Thomas Sanders/'The Last Good War'/Welcome Books, 2010
  • Marian Johnson, specialist 1st class, U.S. NavyJohnson was a recruiter for WAVES
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    Marian Johnson, specialist 1st class, U.S. NavyJohnson was a recruiter for WAVES
    Women Accepted for Volunteer Emergency Service/'The Last Good War'/Welcome Books, 2010
  • William F. Smith, seaman 1st class, U.S. Navy
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    William F. Smith, seaman 1st class, U.S. Navy
    Thomas Sanders/'The Last Good War'/Welcome Books, 2010
  • Donald Deneen, seaman, U.S. Navy"In between having one ship strafed at Omaha Beach and another ... hitting a mine and sinking in the English Channel, I had the best time of my life. What experience and friendships!"
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    Donald Deneen, seaman, U.S. Navy"In between having one ship strafed at Omaha Beach and another ... hitting a mine and sinking in the English Channel, I had the best time of my life. What experience and friendships!"
    Thomas Sanders/'The Last Good War'/Welcome Books, 2010
  • Louise O'Flahery, U.S. Navy (WAVES)O'Flahery worked on breaking the German code machine Enigma.
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    Louise O'Flahery, U.S. Navy (WAVES)O'Flahery worked on breaking the German code machine Enigma.
    Thomas Sanders/'The Last Good War'/Welcome Books, 2010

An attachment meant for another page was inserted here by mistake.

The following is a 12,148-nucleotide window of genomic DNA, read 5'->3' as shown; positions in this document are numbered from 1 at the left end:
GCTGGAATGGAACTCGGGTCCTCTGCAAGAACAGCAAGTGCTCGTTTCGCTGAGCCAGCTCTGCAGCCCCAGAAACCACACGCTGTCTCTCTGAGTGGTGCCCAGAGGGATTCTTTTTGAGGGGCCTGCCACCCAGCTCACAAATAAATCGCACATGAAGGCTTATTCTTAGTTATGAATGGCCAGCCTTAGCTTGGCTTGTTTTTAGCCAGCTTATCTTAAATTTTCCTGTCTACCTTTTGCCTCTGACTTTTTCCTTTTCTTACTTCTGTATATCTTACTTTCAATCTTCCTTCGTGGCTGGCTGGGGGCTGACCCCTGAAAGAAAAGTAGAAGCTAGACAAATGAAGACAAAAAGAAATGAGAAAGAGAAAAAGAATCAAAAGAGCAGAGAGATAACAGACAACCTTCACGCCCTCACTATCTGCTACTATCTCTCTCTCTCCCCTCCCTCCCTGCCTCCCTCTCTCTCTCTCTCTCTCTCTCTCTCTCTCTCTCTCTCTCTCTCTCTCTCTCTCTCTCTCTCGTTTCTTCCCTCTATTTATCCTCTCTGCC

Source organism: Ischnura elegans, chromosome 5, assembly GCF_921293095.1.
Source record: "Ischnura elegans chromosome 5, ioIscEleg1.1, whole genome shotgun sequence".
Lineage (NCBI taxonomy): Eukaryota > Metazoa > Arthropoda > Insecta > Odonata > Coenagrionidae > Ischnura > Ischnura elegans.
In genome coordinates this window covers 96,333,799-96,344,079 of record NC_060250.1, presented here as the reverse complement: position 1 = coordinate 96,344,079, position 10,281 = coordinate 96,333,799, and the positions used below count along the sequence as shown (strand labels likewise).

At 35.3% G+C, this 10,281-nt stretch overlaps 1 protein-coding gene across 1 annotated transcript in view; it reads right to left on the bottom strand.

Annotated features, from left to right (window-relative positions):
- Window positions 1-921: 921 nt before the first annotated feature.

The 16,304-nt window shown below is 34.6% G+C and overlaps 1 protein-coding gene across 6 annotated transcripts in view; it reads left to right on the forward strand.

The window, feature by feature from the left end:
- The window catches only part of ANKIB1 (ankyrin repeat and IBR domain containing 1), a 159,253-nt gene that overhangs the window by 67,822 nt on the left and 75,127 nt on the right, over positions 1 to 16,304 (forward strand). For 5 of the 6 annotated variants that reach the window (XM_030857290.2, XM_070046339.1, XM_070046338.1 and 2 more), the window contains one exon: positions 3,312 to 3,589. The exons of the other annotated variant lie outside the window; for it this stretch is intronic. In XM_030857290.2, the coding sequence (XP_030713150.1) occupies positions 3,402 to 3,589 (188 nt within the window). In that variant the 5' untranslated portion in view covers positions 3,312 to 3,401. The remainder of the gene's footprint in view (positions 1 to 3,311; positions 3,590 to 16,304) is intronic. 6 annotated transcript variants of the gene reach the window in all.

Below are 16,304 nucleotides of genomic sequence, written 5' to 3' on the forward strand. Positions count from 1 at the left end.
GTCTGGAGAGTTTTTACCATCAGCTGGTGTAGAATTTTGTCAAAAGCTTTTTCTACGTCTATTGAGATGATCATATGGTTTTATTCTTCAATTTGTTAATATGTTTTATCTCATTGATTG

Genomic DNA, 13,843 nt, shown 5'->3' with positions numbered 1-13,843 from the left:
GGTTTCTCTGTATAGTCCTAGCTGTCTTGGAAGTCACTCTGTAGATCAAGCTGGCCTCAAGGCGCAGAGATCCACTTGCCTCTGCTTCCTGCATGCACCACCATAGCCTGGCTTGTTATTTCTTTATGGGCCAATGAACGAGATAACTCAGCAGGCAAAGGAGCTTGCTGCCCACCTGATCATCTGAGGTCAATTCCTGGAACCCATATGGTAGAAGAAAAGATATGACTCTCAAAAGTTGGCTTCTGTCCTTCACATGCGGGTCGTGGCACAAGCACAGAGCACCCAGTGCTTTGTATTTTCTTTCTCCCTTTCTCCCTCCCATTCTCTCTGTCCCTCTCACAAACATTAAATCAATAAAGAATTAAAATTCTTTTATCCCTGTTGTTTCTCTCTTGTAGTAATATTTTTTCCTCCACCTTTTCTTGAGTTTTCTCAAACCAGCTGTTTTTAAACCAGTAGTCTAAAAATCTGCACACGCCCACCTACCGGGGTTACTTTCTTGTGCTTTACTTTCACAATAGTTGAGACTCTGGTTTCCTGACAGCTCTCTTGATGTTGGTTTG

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The book itself, which came out last month, is about 220 pages of portraits supplemented with transcribed memories. But, at the risk of sounding cliched, the photos that stand out most to me are the ones the veterans are holding. Two soldiers mooning the camera, the portrait of an airbrush-y nurse — or the nurse from the famous Times Square V-J day "kiss" photograph. It's one thing to hear a veteran's memory; it's another to see him or her hold it. "Having them hold these artifacts helped take them back," Sanders explained on the phone. "That’s how I got so many great expressions."

It's particularly sentimental, he said, because of the 18 veterans he interviewed in Nashville, for example, half have already died. There's that proverb that goes something like: When an old man dies, a library burns to the ground. Projects like this one are important because they archive at least some of that library.